I wrote recently about the increasingly crowded space of challenger banking with several recent players being launched, and how consolidation and collaboration in the challenger banking space is inevitable. A lot of our findings come from looking at the space from the view of the consumers – from challenger bank users who think challenger banks are the answer to their prayers, to traditional bank consumers who believe nothing can make them switch their long-held bank accounts.
In our primary research, we spoke to UK consumers across the spectrum, but mostly targeting existing challenger bank users. We wanted to have a perfectly random sample, so we stood around in railway stations, university campuses, street markets and office estates asking them stories about their challenger bank experience. We also shared a survey online to validate some of our findings in a quantitative manner, and that constituted around 30% of total responses.
The largest group of challenger bank users we found were male and aged 25-34
56% of the people who told us they were challenger bank users were aged between 25 and 34. 61% of our respondents with challenger bank accounts were male as well. The so-called largest target demographic of challenger banks, the 18-25 age group, constituted 17%, which was less than the 35-44 age group. We found that customers across age groups embraced challenger banking – it was clearly not a millennial-only phenomenon.
However, we found that a deep desire to have an app or digital channel to access a bank account was highest for 18-25-year-olds, and pretty much decreasing with age (yes, ageing seems to embrace status quo).
Most people take challenger bank accounts to “try them out”
This was one of our more interesting finds, in that 74%+ respondents said the primary reason they took a challenger bank account was for trying it out. They also chose reasons such as ease of use when travelling, better rates or specific offers (mostly from students), easier sign-up process, and recommendations from friends or colleagues.
These numbers make sense in the early days of challenger banks; the primary reason is expected to be existing banking users using the new apps to see what they’re missing out on. It’s also interesting to see that their experiences with challenger banks have been phenomenal – we heard several stories of how these apps have changed the lives of the consumers, from being able to now offer pocket money to their children via a child account, and track spend, to using the app as a way to manage bills and save money. Challenger banking apps were truly changing customers’ lives.
However, we’ll have to wait a year and do the survey again to see if these customers have actually stuck on, or whether the perceived higher customer experience they experienced has remained so with regular usage.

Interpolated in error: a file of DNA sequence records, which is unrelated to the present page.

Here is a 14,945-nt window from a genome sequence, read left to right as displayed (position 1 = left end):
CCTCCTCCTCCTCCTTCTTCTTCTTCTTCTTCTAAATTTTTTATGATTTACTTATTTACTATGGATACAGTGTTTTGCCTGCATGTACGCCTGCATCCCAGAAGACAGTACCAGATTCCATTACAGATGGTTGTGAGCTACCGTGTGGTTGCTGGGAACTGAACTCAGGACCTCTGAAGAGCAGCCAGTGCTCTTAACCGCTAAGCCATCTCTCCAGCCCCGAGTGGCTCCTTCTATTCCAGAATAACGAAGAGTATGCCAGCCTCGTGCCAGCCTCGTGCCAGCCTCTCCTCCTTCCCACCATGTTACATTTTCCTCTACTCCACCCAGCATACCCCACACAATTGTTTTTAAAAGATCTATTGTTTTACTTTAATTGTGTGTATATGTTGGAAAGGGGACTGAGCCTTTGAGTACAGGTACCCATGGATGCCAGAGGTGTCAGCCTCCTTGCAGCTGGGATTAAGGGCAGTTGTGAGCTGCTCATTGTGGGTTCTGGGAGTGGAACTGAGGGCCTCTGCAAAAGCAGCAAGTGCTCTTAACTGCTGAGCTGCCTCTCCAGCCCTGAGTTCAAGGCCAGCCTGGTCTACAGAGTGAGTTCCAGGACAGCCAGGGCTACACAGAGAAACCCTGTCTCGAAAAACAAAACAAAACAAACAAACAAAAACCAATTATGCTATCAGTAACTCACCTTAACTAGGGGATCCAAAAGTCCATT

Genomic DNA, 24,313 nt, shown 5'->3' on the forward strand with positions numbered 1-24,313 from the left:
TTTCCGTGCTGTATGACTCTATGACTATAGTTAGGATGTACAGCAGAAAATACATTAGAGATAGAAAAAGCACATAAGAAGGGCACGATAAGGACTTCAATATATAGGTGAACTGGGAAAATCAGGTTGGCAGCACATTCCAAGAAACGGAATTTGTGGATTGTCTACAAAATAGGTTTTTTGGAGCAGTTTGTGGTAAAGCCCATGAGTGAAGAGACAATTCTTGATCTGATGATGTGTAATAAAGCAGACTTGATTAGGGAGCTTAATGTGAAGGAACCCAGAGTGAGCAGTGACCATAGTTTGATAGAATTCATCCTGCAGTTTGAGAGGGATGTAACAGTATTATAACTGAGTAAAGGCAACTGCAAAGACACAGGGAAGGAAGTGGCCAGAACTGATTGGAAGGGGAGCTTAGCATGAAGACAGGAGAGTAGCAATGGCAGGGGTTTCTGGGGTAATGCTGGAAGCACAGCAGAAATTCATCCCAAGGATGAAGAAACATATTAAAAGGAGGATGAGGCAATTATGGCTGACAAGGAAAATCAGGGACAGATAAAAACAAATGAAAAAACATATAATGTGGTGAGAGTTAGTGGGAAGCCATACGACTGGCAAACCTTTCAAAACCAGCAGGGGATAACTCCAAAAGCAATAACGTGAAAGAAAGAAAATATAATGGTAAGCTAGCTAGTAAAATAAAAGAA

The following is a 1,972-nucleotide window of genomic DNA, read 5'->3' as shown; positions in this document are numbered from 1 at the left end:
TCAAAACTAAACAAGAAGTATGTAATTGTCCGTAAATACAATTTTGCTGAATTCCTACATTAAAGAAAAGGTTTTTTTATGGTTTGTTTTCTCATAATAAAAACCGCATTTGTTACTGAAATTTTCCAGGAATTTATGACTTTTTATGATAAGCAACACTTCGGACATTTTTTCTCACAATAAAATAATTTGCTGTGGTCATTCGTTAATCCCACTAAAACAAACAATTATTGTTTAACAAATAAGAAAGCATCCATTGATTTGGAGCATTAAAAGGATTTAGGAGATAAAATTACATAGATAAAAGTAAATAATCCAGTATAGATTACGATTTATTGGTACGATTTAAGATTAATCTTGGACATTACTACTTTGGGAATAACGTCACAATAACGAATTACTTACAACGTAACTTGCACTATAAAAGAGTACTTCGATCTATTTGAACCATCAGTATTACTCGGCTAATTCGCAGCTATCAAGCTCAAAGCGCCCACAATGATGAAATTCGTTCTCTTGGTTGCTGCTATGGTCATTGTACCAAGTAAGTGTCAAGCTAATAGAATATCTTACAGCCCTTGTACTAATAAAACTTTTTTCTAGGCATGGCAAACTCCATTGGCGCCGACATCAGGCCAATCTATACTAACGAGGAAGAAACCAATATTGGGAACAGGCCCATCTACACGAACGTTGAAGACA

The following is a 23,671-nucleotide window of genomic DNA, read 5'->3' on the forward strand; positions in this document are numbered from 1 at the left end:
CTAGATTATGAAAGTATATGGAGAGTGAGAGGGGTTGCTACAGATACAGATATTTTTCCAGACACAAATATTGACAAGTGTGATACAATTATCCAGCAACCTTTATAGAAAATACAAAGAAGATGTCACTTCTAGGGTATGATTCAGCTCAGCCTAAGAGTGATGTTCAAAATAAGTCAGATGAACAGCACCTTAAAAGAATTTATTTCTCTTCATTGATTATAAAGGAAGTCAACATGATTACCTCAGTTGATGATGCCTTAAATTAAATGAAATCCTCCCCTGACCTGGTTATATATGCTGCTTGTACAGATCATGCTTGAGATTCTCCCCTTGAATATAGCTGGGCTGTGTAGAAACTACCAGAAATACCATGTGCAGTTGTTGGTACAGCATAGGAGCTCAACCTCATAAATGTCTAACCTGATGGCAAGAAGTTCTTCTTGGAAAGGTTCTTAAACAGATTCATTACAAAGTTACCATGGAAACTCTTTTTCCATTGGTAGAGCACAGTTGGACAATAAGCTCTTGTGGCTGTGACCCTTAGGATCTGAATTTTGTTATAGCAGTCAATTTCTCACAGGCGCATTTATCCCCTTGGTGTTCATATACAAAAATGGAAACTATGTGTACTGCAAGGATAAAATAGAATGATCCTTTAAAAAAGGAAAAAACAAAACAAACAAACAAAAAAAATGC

Some people refused to even try a challenger bank, due to their lack of branches
Among non-challenger-bank users, 60% of respondents said they had never heard of challenger banks (not just the term, but the individual bank brands as well). We then tried to find out why those who were aware were not yet using a challenger bank.
A third of our respondents said they still wanted “the option” to use a branch. They were not necessarily regular branch users, but they still liked to know that the option was there in case they ever had an issue and needed to talk to someone or share documents. Trust and a limited choice of products and services also came up as major answers.
We then asked them what a challenger bank can do differently to bring them onboard. 63% of non-challenger-bank users said they would consider switching if the process of moving accounts was easier. 50% wanted irresistible offers and 15% wanted the bank to be in existence for at least five years before they would switch. (Challenger banks have their work cut out with some of our respondents.)
All demographics are embracing new digital customer service channels, including chatbots and social media payments
Contrary to popular belief, 82% of our respondents said they didn’t care if they talked to a chatbot or a human being for customer service. They were also happy to pay their friends and family over social media such as Twitter and Facebook. 100% of respondents liked using apps, with far fewer people enjoying using branches, websites and phones for customer service.
I presented these findings (with a lot more insights) at Money2020 Europe – the slides can be found below …
This study was done as a learning exercise for us to understand challenger bank users’ experiences in person. If any reader has access to better data (especially from the challenger banks themselves), please write in!
Disclaimer: The primary survey was done only for UK-based consumers. Our sample size is too small to constitute conclusive proof (approximately 400+ in-person surveys and 100+ online surveys), but the results are quite indicative of the UK challenger banking market.
I would like to thank the Burnmark interns who stood around in public places for weeks collecting this information, and the Burnmark research team who went through hundreds of customer stories and converted them to meaningful data and insights. It was no small feat!
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Main image: Julia Tim, Shutterstock.com